The toxicity of jealousy

The toxicity of jealousy

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As human beings, it can be hard to suppress emotions, especially when they stem from a place of anger, sadness and extreme envy. Although jealousy is a common emotion, too much can be unhealthy and even turn abusive. To prevent this, it is important not to overlook where jealousy comes from.

“Many of us are often unaware of the basic shame that exists inside of us because it comes so naturally to think self-critical thoughts about ourselves. Shame from our past can heavily influence the degree to which we feel jealous and insecure in the present,” author of Conquer Your Critical Inner Voice Dr. Lisa Firestone said.

In relationships, jealousy can be glamorized as a way of love. But once it becomes toxic, that means there is desire for a partner as well as insecurity. Emotional insecurity is not favorable in a relationship because boundaries can be crossed as a by-product of fear. However, it is very hard to conceal jealousy.

“If you are not jealous of your partner, you don’t care [about them]. Jealousy is okay if it doesn’t get further than complimenting someone else. It’s a human feeling. All people are jealous. Whoever says they’re not jealous is lying,” senior Lampros Lampropoulos said.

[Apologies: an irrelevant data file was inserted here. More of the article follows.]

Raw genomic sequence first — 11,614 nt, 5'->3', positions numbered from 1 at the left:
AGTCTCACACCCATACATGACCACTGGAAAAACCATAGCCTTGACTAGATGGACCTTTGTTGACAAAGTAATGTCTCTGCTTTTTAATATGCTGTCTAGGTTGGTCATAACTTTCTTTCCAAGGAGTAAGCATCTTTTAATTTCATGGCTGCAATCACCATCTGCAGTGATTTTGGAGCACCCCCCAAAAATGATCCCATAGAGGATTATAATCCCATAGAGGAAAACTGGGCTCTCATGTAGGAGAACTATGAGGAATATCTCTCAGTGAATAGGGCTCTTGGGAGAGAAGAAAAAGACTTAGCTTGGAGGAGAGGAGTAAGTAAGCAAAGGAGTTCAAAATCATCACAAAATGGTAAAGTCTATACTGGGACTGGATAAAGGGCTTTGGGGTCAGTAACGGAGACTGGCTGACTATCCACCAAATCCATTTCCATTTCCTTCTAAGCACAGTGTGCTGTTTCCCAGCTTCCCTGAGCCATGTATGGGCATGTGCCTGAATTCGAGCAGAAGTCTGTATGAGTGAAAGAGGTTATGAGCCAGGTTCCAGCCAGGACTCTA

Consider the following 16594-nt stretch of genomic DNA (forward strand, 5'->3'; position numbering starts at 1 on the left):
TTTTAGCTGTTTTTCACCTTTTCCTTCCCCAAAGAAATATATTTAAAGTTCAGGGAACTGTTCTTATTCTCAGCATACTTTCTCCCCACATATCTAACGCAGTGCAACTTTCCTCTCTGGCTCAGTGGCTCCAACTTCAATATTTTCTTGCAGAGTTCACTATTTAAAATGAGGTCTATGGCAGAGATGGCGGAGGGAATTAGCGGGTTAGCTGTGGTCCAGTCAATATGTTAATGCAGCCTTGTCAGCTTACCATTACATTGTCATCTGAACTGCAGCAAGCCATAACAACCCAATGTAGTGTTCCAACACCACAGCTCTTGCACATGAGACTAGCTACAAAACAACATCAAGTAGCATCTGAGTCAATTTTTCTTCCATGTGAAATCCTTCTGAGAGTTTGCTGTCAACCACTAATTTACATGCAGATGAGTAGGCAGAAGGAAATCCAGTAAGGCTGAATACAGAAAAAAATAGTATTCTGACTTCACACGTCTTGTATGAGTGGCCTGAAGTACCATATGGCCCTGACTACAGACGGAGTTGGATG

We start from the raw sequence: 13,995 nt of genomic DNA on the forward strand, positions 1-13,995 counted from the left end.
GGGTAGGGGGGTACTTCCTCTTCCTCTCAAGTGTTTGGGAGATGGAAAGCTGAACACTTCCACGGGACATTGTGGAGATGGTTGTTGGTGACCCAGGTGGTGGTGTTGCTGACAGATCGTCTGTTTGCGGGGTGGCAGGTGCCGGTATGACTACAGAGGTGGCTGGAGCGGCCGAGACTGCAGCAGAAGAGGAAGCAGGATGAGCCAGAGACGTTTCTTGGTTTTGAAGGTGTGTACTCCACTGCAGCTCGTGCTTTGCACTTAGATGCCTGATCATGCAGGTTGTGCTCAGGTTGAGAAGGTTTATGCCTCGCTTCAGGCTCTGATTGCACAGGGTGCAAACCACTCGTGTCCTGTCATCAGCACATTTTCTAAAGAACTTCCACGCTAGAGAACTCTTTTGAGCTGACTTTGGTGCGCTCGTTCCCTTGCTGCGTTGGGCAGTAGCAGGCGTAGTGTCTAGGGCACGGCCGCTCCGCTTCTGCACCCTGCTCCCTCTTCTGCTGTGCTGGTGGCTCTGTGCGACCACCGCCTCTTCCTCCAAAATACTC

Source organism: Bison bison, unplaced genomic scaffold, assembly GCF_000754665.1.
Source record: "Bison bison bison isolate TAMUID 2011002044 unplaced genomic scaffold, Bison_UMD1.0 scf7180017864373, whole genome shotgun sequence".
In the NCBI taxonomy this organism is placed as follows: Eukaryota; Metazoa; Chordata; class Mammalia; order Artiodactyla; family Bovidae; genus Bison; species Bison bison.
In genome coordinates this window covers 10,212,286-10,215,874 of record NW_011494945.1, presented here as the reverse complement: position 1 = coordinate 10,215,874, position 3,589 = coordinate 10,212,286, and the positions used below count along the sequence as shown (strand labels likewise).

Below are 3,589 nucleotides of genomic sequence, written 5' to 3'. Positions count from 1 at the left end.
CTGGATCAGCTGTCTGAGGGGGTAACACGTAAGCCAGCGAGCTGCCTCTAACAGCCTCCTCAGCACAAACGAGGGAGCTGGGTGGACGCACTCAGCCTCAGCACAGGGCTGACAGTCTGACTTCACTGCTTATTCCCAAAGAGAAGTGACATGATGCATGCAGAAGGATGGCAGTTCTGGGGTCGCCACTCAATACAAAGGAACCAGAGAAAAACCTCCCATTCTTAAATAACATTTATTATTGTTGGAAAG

Relationships are formed based on common interest and requited trust, but even if only one person acquires green-eyed vision, the bond quickly goes into a downward spiral. Much like an illness, jealous feelings can start without even being noticed. Naturally, jealousy is usually hidden, especially in close friend groups.

“Friendship jealousy is toxic because it turns everything into a competition. If I had a friend that were jealous of me I would maybe talk them out of always comparing themselves to others,” junior Sasha Gafurova said.

Tensions can also be high in the household amongst siblings. Family members share unconditional bonds, so a large part of sibling rivalry can include who the favorite child is or who manages to get away with things the most.

Typically, because the eldest child has more freedom, the youngest gets the most attention, the middle sibling might be the most jealous as they are more overlooked. But the problem of envy may be most prominent in blended families, where it is hard to accept new members into the family.

“My step-sister is jealous of the attention I get from her father. But because she doesn’t confront me about it, I just block her when her texts become too much and continue to do my own thing,” senior Joanne Tsai said.

There is more to life than wasting energy being envious of others. After all, jealousy is a sign of a damaged ego and egos need protection. The best way to deal with jealous people is to hear the truth in order to cut them out if needed.

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